3. What tools do you have now that might bring value to student work inspiring personal investment?
  4. What tools or policies do you have that might make the learning (and teaching) environment more playful and more mistake-friendly?

How would you, your colleagues, your administration, your district senior management answer these questions?  These are important questions to ask, ponder, and collaborate to answer.

If you are following along and are interested in David’s presentation with us tomorrow, follow us in the backchannel: #sd36learn and check out the Event Notes for our session with David Warlick.

I am even more excited about David’s session tomorrow!  I can’t wait!

About Tia M. Dawson

There are many things that define who I am as a person. First of all, I am a mother of 3 wonderful children! I can not express how fortunate we are to have our children in our life! Secondly, I am an elementary educator who recently returned to the classroom after 12+ years as an elementary school administrator. Lastly, I am passionate about helping others, learning about abuse, helping others in abusive relationships, and helping others understand their worth.
This entry was posted in Collaboration, Professional Development, Reflection, Technology and tagged , , , , , , , , , , , . Bookmark the permalink.

4 Responses to David Warlick Preview

  1. Mme Samson says:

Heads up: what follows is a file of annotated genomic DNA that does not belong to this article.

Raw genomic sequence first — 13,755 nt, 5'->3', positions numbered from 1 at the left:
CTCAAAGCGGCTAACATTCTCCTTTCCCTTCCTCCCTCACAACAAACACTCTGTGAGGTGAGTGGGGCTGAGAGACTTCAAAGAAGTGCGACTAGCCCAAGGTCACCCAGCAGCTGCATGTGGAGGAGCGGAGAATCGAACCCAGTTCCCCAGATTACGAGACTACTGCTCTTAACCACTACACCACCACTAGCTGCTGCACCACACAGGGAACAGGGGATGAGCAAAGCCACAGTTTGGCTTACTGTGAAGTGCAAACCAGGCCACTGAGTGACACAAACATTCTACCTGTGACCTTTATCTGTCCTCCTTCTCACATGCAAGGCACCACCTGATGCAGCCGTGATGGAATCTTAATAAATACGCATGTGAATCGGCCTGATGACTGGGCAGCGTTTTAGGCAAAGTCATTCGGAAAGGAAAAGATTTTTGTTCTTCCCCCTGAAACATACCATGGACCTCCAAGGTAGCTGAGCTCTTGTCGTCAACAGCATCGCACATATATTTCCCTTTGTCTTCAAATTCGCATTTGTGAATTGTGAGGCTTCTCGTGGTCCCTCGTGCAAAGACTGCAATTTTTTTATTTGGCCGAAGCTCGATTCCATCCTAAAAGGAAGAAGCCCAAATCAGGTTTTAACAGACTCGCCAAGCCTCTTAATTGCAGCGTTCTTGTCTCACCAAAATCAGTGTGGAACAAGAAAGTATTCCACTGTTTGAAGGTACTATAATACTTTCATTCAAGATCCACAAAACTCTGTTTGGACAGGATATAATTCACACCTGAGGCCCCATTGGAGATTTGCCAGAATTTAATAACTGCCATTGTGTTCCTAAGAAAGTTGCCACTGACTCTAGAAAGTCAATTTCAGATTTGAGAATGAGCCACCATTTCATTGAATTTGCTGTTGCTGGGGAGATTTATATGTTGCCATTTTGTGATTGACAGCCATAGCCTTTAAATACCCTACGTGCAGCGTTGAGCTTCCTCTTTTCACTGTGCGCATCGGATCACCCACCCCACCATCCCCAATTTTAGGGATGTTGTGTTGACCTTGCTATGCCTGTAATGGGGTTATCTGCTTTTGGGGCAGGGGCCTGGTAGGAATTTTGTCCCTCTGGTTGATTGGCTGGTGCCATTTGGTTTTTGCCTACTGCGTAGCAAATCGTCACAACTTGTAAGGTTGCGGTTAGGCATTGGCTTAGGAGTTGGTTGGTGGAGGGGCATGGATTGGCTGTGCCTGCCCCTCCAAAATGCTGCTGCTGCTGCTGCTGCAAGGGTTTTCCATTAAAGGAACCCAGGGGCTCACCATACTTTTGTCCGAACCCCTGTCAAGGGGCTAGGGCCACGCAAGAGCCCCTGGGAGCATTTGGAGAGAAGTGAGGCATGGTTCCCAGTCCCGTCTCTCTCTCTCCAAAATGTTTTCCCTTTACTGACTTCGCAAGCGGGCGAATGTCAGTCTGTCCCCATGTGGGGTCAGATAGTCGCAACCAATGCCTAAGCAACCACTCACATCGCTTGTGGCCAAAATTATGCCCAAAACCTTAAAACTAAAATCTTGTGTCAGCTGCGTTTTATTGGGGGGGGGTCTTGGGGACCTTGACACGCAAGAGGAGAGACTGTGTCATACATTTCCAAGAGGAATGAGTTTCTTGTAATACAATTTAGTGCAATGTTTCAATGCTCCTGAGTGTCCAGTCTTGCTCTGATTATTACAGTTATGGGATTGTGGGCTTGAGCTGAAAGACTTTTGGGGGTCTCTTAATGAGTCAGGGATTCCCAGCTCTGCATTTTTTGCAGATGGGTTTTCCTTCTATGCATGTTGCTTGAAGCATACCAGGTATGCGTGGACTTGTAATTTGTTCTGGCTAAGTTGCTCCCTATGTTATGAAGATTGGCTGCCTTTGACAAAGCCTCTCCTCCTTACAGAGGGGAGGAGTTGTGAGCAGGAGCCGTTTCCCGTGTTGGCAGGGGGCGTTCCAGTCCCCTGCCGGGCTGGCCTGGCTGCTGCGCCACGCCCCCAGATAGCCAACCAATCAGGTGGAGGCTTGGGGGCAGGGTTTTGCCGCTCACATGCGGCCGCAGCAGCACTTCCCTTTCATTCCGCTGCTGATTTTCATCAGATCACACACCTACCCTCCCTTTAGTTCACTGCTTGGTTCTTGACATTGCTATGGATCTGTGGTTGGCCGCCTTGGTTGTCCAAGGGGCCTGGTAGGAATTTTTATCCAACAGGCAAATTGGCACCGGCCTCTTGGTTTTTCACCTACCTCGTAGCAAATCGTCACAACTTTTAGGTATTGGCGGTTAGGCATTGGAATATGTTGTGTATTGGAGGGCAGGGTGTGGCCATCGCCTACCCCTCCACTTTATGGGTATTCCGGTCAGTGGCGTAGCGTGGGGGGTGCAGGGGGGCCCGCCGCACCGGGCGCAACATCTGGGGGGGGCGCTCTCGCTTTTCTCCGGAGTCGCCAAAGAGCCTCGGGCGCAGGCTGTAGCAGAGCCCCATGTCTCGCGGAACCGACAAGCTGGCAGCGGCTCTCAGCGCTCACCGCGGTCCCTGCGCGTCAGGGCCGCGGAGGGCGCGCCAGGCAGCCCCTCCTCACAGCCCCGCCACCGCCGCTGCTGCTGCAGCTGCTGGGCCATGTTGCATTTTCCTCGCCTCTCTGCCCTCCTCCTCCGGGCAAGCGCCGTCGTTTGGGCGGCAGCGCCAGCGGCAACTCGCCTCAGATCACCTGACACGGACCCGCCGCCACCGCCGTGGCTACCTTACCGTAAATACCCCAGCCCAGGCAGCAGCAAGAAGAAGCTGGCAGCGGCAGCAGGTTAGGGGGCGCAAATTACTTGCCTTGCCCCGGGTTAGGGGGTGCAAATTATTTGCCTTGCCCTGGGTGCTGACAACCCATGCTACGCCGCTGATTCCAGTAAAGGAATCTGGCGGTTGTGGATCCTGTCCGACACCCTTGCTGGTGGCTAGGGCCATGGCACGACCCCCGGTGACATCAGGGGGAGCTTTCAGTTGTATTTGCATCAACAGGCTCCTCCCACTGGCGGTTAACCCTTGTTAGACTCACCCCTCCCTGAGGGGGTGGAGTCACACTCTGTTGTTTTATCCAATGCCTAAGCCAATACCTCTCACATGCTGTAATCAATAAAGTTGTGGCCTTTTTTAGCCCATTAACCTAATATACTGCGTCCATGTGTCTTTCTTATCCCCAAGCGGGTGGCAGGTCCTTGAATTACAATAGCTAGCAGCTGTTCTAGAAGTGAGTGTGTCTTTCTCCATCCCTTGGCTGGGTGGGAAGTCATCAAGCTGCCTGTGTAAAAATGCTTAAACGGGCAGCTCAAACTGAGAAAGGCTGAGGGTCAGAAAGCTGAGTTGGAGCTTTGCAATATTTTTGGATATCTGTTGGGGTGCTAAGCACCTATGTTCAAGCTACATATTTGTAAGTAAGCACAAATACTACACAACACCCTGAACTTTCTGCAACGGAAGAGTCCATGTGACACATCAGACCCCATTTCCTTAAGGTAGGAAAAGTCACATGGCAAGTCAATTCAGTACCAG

Sounds like an interesting speaker. Thanks for adding another educational blog to my reading list.

  2. dwarlick says:

    Nicely done! I hope that I didn’t bore you with some of the same old stuff! I’m actually quite impressed that you took away such an accurately organized understand of what I was talking about.

    Great luck to you!

    • T. Henriksen says:

      Hi David,

      Nothing about your presentation was boring, in the least! It was all very interesting and really got me thinking. I will be writing more blog posts about the Focus Day with you soon. There is no way I could fit everything into one post.

      I do have a question for you though, I can’t seem to locate your slides from yesterdays presentation. I have looked at your site and have found “presentation notes”, but not the particular slides, per se. Are those available?

      Thanks, David for reading my post and commenting!
      Have a great birthday!

  3. Pingback: Stop Stealing Dreams – Seth Godin’s Manifesto on Transforming Education | Angela Maiers, Speaker, Educator, Writer

Leave a Reply

Fill in your details below or click an icon to log in:

WordPress.com Logo

You are commenting using your WordPress.com account. Log Out /  Change )

Google+ photo

You are commenting using your Google+ account. Log Out /  Change )

Twitter picture

You are commenting using your Twitter account. Log Out /  Change )

Facebook photo

You are commenting using your Facebook account. Log Out /  Change )

Connecting to %s